Does your credit union Have WorkPlace Prisoners?
According to the WSJ about 8% of employees are “workplace prisoners,” a category described by consultant Aon Hewitt as people who stay at their jobs despite feeling unmotivated, disengaged and generally negative about their employers . (Full Disclosure-I’ve been saving this for a day when I want to get as far away from politics and policy as I possibly can).
We all know that every workplace has a certain number of dissatisfied employees and that’s not all together a bad thing. After all, employees leaving for greener pastures makes it easier to hire people who may be a better fit. But prisoners feel trapped. What intrigues me so much about the this report is that it tried to quantify just how pernicious an influence prisoners can have. It estimated that your longest serving best paid employees are most likely to be the ones most disengaged and least likely to leave. Specifically it reports that “Among workers with 26 years or more at their company, 17.1% are prisoners,” In contrast, your newest employees are the ones most engaged.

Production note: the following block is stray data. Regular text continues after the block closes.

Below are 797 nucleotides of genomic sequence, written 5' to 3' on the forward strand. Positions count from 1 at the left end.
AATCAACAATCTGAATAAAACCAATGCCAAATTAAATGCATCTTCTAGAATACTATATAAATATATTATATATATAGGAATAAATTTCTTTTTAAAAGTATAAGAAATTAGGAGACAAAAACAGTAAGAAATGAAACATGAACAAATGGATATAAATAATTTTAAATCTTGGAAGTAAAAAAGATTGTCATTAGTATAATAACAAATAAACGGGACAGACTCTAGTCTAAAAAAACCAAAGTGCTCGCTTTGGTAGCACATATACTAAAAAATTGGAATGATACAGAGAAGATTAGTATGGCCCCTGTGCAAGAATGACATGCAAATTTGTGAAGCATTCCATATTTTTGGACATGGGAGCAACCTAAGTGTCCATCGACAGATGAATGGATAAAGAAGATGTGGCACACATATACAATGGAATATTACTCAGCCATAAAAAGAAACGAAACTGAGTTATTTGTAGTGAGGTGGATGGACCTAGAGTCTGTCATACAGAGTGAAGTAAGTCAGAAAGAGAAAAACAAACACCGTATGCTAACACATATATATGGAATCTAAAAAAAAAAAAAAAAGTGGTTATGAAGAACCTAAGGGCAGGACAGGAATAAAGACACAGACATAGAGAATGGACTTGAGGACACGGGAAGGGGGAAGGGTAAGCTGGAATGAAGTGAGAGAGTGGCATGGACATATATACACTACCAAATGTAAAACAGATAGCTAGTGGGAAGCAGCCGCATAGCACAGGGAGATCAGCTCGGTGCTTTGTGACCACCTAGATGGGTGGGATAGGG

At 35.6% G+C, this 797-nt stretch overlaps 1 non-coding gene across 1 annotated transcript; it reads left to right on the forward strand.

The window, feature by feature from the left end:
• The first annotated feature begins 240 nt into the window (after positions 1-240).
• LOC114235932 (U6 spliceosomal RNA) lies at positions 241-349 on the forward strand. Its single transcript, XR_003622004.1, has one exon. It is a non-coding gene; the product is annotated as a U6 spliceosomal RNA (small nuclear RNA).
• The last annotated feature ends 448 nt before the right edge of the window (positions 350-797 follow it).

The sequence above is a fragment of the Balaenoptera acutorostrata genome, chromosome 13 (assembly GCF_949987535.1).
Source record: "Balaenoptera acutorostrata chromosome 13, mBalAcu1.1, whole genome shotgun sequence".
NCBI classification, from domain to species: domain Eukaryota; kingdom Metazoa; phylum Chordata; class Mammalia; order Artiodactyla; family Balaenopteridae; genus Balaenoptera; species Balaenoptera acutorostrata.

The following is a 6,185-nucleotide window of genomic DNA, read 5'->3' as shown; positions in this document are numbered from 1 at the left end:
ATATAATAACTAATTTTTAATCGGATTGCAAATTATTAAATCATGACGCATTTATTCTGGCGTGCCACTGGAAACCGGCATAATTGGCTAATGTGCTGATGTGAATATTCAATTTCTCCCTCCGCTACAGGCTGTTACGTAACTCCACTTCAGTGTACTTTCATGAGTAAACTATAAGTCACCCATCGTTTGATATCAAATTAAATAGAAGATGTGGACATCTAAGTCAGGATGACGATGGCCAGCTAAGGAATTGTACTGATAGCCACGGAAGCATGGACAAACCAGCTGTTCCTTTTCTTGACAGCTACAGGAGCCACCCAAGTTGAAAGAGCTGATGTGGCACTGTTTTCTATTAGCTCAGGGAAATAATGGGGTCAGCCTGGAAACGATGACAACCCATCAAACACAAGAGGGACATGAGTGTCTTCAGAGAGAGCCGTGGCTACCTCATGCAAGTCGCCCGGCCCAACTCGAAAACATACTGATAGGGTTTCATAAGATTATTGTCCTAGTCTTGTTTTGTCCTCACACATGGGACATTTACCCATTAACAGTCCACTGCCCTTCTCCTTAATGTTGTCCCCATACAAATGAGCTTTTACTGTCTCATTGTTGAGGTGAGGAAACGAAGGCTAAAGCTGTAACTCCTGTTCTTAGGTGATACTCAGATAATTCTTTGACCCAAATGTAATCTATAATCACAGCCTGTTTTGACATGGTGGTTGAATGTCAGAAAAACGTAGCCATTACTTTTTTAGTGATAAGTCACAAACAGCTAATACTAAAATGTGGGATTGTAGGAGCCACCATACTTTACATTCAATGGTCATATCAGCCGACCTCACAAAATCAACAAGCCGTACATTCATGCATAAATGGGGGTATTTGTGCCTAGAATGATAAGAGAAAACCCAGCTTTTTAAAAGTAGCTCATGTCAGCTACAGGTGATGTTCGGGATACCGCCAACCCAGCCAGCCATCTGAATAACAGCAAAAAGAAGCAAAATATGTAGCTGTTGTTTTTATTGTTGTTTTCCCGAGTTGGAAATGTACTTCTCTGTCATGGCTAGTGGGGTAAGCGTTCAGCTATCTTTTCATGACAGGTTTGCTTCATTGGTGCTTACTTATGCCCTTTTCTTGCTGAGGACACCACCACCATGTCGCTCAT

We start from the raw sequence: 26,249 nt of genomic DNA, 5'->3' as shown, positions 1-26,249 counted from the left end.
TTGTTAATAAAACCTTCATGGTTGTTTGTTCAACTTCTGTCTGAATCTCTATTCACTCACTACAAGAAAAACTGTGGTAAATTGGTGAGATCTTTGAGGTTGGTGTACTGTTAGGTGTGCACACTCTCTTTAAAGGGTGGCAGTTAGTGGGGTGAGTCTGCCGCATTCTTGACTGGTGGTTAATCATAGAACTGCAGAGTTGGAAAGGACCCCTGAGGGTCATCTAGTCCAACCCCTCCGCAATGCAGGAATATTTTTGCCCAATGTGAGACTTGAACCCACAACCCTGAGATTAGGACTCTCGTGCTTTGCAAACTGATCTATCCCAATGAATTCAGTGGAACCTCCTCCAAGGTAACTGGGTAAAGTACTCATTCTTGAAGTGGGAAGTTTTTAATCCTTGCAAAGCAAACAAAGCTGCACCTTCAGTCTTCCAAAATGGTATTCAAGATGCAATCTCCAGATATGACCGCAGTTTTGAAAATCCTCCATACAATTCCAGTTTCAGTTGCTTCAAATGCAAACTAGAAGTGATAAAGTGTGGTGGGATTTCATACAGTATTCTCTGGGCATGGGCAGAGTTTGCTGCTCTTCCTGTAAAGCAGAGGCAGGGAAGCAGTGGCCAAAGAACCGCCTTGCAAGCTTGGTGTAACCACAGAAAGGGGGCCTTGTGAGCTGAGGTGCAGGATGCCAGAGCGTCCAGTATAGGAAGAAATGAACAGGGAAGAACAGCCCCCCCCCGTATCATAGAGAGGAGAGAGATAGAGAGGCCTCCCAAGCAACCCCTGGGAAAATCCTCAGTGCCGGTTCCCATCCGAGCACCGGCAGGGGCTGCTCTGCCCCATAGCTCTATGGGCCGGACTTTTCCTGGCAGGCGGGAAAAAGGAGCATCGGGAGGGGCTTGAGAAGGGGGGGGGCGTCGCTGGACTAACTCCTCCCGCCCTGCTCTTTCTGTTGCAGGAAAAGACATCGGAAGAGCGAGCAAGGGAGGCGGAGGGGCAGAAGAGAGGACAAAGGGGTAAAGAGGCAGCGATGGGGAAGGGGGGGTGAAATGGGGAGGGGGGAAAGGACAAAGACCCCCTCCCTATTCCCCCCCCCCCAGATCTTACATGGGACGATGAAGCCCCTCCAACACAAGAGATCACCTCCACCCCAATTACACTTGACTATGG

Can you get these employees to improve their attitudes? Maybe, maybe not but what Aon suggests is that you emphasize quantifiable and clear expectations.
One of the reasons we have so many prisoners is because new jobs are hard to come by. According to the US DOL, new hires edged down to 5.1 million in September and total separations was little changed at 4.9 million. Within separations, the quits rate was unchanged at 2.1 percent and the layoffs and discharges rate decreased to 1.0 percent.
On that note your faithful blogger is taking a couple of days off but will be back on Tuesday. Enjoy your workday.